One-third of American kids are overweight or obese. Obesity rates among kids have tripled in the past thirty years. Many experts blame not only the food environment we live in—comprised of endless opportunities to eat foods of minimal nutritional value—but also the massive bombardment of advertising our kids are exposed to, baiting them to consume these foods.
According to the Federal Trade Commission, the largest U.S. food and beverage companies spent about $1.6 billion (!) in 2006 marketing their products to kids—$492 million for soda ads alone—and I’m sure they wouldn’t be spending this kind of money unless they saw real results.
Most parents are aware of how abundant junk food ads are on kids’ TV programming, but ads lurk in every corner. Media consumption habits have changed, and marketers are keeping up as they find new ways to get their message to kids in new outlets, including social media, product placement in TV shows and movies, sports sponsorships, mobile phones and kids’ favorite websites.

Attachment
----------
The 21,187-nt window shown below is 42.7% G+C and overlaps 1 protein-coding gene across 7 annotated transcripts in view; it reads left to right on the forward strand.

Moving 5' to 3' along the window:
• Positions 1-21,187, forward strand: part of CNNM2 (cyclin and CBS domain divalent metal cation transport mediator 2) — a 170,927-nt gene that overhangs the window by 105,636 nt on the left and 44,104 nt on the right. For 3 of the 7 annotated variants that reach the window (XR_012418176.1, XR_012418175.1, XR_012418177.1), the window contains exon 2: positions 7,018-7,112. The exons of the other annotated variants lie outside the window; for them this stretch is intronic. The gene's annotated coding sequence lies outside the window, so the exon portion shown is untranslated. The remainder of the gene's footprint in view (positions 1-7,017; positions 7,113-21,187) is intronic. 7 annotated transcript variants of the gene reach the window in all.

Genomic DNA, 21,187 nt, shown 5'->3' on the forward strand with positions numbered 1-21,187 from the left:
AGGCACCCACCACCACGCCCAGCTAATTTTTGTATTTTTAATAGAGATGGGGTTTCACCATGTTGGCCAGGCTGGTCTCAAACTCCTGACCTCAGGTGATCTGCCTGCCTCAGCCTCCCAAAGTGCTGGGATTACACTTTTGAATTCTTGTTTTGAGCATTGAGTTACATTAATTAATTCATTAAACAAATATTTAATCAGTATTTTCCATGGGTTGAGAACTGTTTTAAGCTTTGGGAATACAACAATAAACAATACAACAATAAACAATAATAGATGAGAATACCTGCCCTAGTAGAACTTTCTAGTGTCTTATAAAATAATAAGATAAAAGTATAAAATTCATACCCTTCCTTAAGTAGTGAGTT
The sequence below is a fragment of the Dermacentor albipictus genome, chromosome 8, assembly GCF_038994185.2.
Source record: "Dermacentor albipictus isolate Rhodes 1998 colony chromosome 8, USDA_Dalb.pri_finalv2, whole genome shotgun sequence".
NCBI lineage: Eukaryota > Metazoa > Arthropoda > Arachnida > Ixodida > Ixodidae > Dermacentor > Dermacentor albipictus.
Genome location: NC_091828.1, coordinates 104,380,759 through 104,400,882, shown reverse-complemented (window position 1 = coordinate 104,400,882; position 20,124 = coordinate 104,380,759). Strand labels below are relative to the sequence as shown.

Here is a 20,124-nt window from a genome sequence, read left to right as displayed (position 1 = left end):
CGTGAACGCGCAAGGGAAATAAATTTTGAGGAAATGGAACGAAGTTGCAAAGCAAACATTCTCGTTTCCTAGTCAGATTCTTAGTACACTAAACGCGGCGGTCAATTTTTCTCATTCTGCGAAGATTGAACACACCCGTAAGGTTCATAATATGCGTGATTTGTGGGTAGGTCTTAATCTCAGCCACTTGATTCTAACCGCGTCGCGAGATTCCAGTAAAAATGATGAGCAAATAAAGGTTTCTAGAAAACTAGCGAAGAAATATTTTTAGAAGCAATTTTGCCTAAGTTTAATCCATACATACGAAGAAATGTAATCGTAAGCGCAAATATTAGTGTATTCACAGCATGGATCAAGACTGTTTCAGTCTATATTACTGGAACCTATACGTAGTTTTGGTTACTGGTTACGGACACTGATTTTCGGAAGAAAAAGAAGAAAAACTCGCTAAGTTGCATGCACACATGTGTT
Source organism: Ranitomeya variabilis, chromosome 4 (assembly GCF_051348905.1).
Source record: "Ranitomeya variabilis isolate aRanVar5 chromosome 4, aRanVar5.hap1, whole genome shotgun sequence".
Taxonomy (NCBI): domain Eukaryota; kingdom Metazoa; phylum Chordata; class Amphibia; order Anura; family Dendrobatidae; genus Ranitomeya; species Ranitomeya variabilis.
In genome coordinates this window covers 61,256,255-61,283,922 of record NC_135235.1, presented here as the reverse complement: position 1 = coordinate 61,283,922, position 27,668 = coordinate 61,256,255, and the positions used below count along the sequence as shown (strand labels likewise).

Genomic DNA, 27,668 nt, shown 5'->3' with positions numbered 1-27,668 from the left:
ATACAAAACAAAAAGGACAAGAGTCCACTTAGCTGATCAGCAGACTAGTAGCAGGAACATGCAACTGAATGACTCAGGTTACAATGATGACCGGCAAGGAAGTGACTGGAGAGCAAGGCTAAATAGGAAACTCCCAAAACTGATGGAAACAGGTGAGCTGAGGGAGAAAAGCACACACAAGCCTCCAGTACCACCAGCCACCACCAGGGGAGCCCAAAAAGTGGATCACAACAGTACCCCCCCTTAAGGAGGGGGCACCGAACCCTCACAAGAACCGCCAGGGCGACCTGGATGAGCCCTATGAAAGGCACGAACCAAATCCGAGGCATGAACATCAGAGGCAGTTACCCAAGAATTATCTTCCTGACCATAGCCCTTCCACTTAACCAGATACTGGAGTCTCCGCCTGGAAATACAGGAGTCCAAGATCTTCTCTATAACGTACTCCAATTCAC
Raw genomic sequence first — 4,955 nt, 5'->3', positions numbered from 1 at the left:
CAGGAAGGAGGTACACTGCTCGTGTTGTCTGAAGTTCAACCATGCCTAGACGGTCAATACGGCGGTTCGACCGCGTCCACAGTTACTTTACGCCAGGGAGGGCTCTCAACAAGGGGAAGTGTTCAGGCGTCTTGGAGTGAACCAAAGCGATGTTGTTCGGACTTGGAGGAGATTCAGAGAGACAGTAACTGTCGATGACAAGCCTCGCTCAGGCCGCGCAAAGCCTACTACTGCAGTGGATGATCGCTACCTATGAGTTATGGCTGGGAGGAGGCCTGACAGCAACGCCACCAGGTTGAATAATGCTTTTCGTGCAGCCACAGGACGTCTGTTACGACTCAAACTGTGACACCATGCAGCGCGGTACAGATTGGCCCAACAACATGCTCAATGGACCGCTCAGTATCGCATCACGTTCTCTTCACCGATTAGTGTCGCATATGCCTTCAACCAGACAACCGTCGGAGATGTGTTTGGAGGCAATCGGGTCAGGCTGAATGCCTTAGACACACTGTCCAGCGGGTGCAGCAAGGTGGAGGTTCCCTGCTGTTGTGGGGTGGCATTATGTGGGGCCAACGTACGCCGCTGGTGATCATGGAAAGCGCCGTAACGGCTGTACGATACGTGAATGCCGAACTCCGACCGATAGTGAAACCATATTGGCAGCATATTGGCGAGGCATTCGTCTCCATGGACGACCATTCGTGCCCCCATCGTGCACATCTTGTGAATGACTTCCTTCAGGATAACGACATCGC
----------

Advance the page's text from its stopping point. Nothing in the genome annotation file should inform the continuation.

A recent article in the Archives of Pediatric and Adolescent Medicine reported on a study done by the Children’s Digital Media Center at Georgetown University that examined how “advergames” (advertising that appears in computer games) affect kids’ choices of snacks.
The Internet is a favorite pastime for many kids, and most major food and beverage websites have links to special pages designed exclusively for kids, many of them with fun digital games to play online. These games are a relatively inexpensive marketing tool, but are they effective in selling the product? Does playing a game affect food choices?
The Georgetown study included thirty low-income African American third- and fourth-graders from the Washington D.C. area. The researchers created two versions of a Pac-Man-type game, in which a digital character moves through a maze and eats or avoids the foods he encounters on his journey.
In the healthy-food version, the player was awarded 10 points for each nutritious snack eaten by Pac-Man, and penalized 10 points for every less-nutritious snack eaten by the digital consumer. In the less-healthy version, the player was awarded 10 points for each non-nutritious snack eaten by Pac-Man, and penalized 10 points for every nutritious snack he gobbled up. The foods featured in the game were a small banana and a small orange juice on the healthy side, and a small bag of chips and a small can of soda as the less-healthy options.